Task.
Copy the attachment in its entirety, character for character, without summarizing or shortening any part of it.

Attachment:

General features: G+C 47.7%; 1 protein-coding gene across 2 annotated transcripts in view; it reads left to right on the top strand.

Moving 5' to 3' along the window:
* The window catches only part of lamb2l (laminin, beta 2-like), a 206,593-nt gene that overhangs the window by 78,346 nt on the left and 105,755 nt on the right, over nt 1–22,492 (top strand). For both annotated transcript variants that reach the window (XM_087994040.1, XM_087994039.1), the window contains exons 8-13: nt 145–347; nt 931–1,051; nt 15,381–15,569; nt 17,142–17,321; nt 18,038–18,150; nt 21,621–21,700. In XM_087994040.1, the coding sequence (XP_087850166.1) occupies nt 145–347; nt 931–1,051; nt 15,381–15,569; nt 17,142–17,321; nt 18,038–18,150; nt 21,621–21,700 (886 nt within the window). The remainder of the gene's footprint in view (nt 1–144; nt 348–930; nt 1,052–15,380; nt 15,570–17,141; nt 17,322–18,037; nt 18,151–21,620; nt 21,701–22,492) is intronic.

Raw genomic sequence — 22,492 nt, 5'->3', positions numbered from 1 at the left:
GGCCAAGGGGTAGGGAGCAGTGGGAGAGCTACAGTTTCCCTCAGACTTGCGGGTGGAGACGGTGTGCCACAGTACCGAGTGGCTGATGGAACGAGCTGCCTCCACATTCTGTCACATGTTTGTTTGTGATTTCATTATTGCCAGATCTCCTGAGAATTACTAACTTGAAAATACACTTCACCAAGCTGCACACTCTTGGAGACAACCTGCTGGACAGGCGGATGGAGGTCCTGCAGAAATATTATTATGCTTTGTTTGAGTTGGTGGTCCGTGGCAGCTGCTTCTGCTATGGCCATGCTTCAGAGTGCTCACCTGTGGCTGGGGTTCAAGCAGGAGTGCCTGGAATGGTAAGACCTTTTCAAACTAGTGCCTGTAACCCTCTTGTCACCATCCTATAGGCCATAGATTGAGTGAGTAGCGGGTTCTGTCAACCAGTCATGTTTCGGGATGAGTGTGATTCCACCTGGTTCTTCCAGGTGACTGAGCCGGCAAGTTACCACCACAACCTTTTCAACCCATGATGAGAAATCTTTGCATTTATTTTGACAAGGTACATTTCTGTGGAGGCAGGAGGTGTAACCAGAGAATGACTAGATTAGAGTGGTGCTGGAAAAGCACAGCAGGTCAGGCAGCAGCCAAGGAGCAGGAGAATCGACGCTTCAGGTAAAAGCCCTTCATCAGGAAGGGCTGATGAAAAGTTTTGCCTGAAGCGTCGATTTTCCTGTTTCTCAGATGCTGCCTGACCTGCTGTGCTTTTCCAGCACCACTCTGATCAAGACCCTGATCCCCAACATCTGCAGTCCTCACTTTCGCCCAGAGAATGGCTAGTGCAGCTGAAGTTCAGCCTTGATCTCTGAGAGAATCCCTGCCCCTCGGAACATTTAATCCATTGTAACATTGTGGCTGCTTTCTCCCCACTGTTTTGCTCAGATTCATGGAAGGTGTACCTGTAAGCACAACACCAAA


General features: G+C 47.7%; 1 protein-coding gene across 2 annotated transcripts in view; it reads left to right on the top strand.

Moving 5' to 3' along the window:
* The window catches only part of lamb2l (laminin, beta 2-like), a 206,593-nt gene that overhangs the window by 78,346 nt on the left and 105,755 nt on the right, over nt 1–22,492 (top strand). For both annotated transcript variants that reach the window (XM_087994040.1, XM_087994039.1), the window contains exons 8-13: nt 145–347; nt 931–1,051; nt 15,381–15,569; nt 17,142–17,321; nt 18,038–18,150; nt 21,621–21,700. In XM_087994040.1, the coding sequence (XP_087850166.1) occupies nt 145–347; nt 931–1,051; nt 15,381–15,569; nt 17,142–17,321; nt 18,038–18,150; nt 21,621–21,700 (886 nt within the window). The remainder of the gene's footprint in view (nt 1–144; nt 348–930; nt 1,052–15,380; nt 15,570–17,141; nt 17,322–18,037; nt 18,151–21,620; nt 21,701–22,492) is intronic.

Raw genomic sequence — 22,492 nt, 5'->3', positions numbered from 1 at the left:
GGCCAAGGGGTAGGGAGCAGTGGGAGAGCTACAGTTTCCCTCAGACTTGCGGGTGGAGACGGTGTGCCACAGTACCGAGTGGCTGATGGAACGAGCTGCCTCCACATTCTGTCACATGTTTGTTTGTGATTTCATTATTGCCAGATCTCCTGAGAATTACTAACTTGAAAATACACTTCACCAAGCTGCACACTCTTGGAGACAACCTGCTGGACAGGCGGATGGAGGTCCTGCAGAAATATTATTATGCTTTGTTTGAGTTGGTGGTCCGTGGCAGCTGCTTCTGCTATGGCCATGCTTCAGAGTGCTCACCTGTGGCTGGGGTTCAAGCAGGAGTGCCTGGAATGGTAAGACCTTTTCAAACTAGTGCCTGTAACCCTCTTGTCACCATCCTATAGGCCATAGATTGAGTGAGTAGCGGGTTCTGTCAACCAGTCATGTTTCGGGATGAGTGTGATTCCACCTGGTTCTTCCAGGTGACTGAGCCGGCAAGTTACCACCACAACCTTTTCAACCCATGATGAGAAATCTTTGCATTTATTTTGACAAGGTACATTTCTGTGGAGGCAGGAGGTGTAACCAGAGAATGACTAGATTAGAGTGGTGCTGGAAAAGCACAGCAGGTCAGGCAGCAGCCAAGGAGCAGGAGAATCGACGCTTCAGGTAAAAGCCCTTCATCAGGAAGGGCTGATGAAAAGTTTTGCCTGAAGCGTCGATTTTCCTGTTTCTCAGATGCTGCCTGACCTGCTGTGCTTTTCCAGCACCACTCTGATCAAGACCCTGATCCCCAACATCTGCAGTCCTCACTTTCGCCCAGAGAATGGCTAGTGCAGCTGAAGTTCAGCCTTGATCTCTGAGAGAATCCCTGCCCCTCGGAACATTTAATCCATTGTAACATTGTGGCTGCTTTCTCCCCACTGTTTTGCTCAGATTCATGGAAGGTGTACCTGTAAGCACAACACCAAA